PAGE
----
posted by RJ Reynolds at 5:13 PM on October 5, 2011 [1 favorite]

How much have you talked to her about this? Maybe she would like (or wouldn't mind for a while) being the helpful wife who has dinner ready and keeps your social life on track while you're out working. Some people like that kind of thing. What does she want out of this? We can't know based on your question - do you?
posted by mskyle at 5:17 PM on October 5, 2011 [1 favorite]

First, you need to talk with her. It doesn't sound like you're doing that at all -- and by that I mean talk with her about this.

Second, there are two clear possibilities. One, your depression is coloring how you view your relationship with her. Two, your relationship with her just isn't right. It makes more sense to try to sort the depression thing out first, I think.
posted by J. Wilson at 5:17 PM on October 5, 2011 [1 favorite]

If we end up in a marriage that is stable and solid but at the expense of my career and personal activities, is that a win?

Obviously not, but is that really the only option? Without knowing you or your relationship I can't say, but it doesn't sound like you've necessarily discussed these things with her. Have you told her this is such a big deal? Do you want her to share all of your interests, or is it okay if she just shares half, and you share the other interests with your buddies? What if she started more of her own hobbies giving you alone time at home, would that be better or worse? What if you started hosting some events at your place so she could still be a homebody but socialize?

I guess my point is that -- again, without knowing you -- it seems like there are a lot more options than "I stay with this person and never ever go out again", so it seems like you're jumping to a lot of conclusions. I don't now if that's a sign of nervousness about other things or larger problems, but if your concern is really that she seems to be more of a homebody than before, that's totally workable if she's a reasonable person. I say this as the partner that generally goes out more -- it's okay to do different things, and can often make for better dinner conversation if you have different interests.
posted by lillygog at 5:19 PM on October 5, 2011 [1 favorite]

My contribution is: "going forward" does not automatically mean marriage. Personally, I'd prefer mutual, positive personal growth for each person in the relationship, whatever that evolution is called.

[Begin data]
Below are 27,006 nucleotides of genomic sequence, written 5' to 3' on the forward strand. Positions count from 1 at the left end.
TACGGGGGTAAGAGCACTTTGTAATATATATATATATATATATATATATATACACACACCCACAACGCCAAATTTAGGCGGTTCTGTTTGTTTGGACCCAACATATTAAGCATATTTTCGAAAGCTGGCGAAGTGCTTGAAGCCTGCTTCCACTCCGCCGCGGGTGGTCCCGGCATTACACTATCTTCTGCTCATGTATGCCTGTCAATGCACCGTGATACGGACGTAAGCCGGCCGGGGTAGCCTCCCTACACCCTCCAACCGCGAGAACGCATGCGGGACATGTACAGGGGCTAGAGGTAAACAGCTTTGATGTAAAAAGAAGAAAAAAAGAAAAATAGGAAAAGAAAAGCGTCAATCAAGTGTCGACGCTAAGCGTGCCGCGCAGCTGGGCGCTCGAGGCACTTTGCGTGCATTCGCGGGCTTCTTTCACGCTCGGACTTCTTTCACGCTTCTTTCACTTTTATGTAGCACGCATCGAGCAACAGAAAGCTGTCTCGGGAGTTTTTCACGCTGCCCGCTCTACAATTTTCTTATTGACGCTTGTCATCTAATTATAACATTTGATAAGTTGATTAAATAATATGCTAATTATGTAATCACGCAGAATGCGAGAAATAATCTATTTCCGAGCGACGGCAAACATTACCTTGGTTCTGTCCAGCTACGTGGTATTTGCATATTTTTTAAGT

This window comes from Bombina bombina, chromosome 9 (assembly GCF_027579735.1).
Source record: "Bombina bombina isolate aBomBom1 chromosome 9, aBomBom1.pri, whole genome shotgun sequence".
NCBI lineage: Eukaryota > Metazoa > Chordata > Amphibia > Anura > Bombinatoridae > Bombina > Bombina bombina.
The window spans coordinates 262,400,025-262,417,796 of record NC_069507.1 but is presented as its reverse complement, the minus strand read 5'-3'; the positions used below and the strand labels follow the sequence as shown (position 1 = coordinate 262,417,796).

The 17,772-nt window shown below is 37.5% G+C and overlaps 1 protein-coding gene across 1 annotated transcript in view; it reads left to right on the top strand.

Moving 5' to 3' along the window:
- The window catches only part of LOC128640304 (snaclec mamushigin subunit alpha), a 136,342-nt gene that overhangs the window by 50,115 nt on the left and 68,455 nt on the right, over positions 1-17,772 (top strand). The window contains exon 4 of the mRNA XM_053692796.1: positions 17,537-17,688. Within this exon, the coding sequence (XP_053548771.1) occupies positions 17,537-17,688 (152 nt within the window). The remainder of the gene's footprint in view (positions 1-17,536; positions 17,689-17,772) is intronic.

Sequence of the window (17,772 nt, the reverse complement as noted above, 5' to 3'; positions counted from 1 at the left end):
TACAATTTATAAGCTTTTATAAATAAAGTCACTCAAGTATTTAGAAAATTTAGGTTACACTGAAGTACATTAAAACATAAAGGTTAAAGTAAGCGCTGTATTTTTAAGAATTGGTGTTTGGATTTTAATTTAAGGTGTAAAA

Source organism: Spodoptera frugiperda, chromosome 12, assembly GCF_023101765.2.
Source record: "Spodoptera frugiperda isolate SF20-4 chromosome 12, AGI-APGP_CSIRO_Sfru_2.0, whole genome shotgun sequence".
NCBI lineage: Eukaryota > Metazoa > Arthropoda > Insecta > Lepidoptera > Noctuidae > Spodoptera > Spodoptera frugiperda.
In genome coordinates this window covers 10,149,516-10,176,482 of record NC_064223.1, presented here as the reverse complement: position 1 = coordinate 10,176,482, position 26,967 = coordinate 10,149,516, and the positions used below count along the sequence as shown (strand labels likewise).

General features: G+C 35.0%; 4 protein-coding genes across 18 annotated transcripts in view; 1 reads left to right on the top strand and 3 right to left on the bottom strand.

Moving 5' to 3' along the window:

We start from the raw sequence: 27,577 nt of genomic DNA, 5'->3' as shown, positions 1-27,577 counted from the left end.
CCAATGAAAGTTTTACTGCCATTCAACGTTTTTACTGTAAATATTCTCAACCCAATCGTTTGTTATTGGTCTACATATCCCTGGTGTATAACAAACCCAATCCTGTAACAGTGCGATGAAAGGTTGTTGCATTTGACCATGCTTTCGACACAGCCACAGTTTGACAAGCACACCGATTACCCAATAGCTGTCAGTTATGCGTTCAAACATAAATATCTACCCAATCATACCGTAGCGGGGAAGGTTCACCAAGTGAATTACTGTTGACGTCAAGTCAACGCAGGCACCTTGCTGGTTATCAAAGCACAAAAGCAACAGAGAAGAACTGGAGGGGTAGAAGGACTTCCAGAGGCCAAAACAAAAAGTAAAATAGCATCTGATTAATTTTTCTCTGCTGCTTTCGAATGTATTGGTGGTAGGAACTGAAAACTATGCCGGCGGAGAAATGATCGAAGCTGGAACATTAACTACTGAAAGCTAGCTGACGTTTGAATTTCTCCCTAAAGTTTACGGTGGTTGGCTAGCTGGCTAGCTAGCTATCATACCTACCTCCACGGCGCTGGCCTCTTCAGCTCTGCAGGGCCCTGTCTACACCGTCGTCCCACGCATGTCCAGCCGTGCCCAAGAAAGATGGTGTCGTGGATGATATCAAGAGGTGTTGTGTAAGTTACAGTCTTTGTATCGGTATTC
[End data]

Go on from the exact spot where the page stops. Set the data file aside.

posted by hapax_legomenon at 8:43 PM on October 5, 2011 [1 favorite]

Rather than sit at home having dinner every night, I want to be out in the world, networking and bringing projects to fruition.

Is going out networking something you're trying to get her to do with you (in which case, imho, hard to blame her for staying home), or is that you're not home very often and when you are, you want to go out again?

If we end up in a marriage that is stable and solid but at the expense of my career and personal activities, is that a win?

We don't know how much any of these things mean to you, as compared to how much your girlfriend means. Any compromise is by definition going to be at the expense of something, to some degree, for both parties. You might find a relationship you're happier in, but good luck finding one that will only ever require that you compromise on things you don't care about. Is it impossible to meet in the middle somewhere? Are you sure that joining you in these activities more often is a dealbreaker for her? Does she know that it's not a minor issue to you?

I was pretty gung-ho at getting on the bus until I examined the moodiness and see that the only thing I haven't changed in my life is her.

Suppose you get rid of her and find out that it wasn't her at all, it was something in yourself? You should probably eliminate that possibility first.
posted by Adventurer at 9:11 PM on October 5, 2011 [1 favorite]

End the relationship and spend some time by yourself for a while. This seems like the most realistic and practical way for you to find out who you are and what you need. Please don't keep her hanging on out of fear, guilt, etc. She deserves to be able to move on, as well.
Discuss everything with her and then make a clean break. She can't be your security blanket. That would hinder both of you.
No one is to blame- sometimes it just isn't the right fit, no matter how you rationalize it or try shoving the pieces into place.
posted by flesti at 7:20 AM on October 6, 2011 [1 favorite]

This stuck out for me too: "Not once did you say you loved your partner."

You said you used to enjoy doing things together, not that you fell in love with each other.
posted by DMelanogaster at 4:15 PM on October 6, 2011 [1 favorite]

« Older Used enjoyment or enjoyed usement?   |   Where did the logo site go to? Newer »
This thread is closed to new comments.